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The Economic Effects of Land Regulation

July 19, 2018
Land-use regulation usually comes in the form of permits or codes, and is intended “to ensure [that] private use of land resources [is] aligned with policy standards.”[1] In other words, it is a way for the government to control how certain privately-owned areas are used. There are clear benefits associated with these permits and codes – for instance, they may help ensure the preservation of a particularly historic area of a town. That said, land regulation also triggers some economic collateral concerns that are often overlooked, such as lost business profits and a widening income gap.

Lost Business Profits

Generally speaking, lost profits are the obvious economic downfall of land-use regulation. When the government decides that an area cannot be built upon, opportunities for new business there are destroyed – and, in terms of the general social welfare, some believe that boosting the economy is far more beneficial than regulating private lands for the sake of historic preservation. One article from The Economist provides a simple summary of this idea: “Most of the urban lots protected by preservation rules…would contribute far more to social welfare if opened to development…”[2] The numerical costs associated with limiting the availability of these areas are supposedly massive – another writer from The Economist suggests that, if America were to lift all land regulation currently prohibiting urban growth, our country’s GDP could rise “by between 6.5% and 13.5%, or by about $1 trillion-2 trillion.”[3]

Moreover, by simply limiting the local supply of land, regulation affects the economy because it inflates current prices. One study on land-use regulations in the West End of London, for example, estimates that building permits and codes raise the cost of existing office spaces by approximately 800%.[4] Likewise, in terms of residential real estate, “the cost of a hectare of residential land in London increased by over 300% in real terms, to more than £8m ($15m)” from 1993 to 2008, and “[p]oor land-use regulation is the main reason for London’s crazy prices.”[5] The findings are similar in some of the most popular American cities, too – while home-building may be “a highly competitive industry with almost no natural barriers to entry,” the price of a home in Manhattan is usually more than double the amount of its construction costs.[6] There are “more than 130,000 establishments nationwide and more than 1,000 establishments in multifamily construction in New York State alone,” and “[f]ree competition among these suppliers should ensure that prices are pushed down to marginal cost, so the presence of a large gap…between market value and the cost of supply must reflect the impact of government regulation.”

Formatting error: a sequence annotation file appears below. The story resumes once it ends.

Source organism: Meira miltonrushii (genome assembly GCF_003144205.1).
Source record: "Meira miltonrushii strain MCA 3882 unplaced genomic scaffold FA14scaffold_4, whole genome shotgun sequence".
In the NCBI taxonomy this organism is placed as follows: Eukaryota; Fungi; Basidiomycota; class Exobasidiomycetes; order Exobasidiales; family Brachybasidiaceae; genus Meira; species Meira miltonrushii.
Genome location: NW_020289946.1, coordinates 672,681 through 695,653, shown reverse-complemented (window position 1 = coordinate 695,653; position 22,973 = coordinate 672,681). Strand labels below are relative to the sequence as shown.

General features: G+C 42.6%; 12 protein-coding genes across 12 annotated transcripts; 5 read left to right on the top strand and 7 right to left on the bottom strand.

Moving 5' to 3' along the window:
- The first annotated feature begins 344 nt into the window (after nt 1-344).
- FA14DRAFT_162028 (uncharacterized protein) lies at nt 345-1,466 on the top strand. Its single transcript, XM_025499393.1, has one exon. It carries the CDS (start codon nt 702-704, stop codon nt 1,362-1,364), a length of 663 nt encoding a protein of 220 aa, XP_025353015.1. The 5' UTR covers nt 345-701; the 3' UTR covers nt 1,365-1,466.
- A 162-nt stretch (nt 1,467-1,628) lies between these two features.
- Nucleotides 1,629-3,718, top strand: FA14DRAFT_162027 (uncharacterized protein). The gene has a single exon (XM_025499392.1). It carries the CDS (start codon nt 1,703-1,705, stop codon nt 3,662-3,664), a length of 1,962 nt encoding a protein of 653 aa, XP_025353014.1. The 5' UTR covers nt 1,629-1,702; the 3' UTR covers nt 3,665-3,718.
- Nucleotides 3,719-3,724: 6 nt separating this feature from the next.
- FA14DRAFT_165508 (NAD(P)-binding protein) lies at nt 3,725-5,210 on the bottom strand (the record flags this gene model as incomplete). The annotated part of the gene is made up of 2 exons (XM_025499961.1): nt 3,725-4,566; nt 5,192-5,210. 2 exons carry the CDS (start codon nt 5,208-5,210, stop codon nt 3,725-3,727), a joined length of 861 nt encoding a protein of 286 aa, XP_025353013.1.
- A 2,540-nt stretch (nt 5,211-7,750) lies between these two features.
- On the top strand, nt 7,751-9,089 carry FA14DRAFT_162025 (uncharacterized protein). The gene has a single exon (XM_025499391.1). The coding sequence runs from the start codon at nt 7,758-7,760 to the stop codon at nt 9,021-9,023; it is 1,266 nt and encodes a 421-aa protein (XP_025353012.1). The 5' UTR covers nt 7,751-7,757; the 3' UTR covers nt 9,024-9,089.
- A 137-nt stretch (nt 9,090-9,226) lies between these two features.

A Widening Income Gap

Image: Graph of U.S. Income-Gap Trend. Source: Wikimedia CommonsImage: Graph of U.S. Income-Gap Trend. Source: Wikimedia Commons

One arguably less salient economic (and social) downfall associated with land-use regulation is income inequality. While this issue is normally attributed to larger economic forces such as globalization or diminished manufacturing in America, some researchers are now looking at a more everyday factor: “the price of the average single-family home for sale.”[7]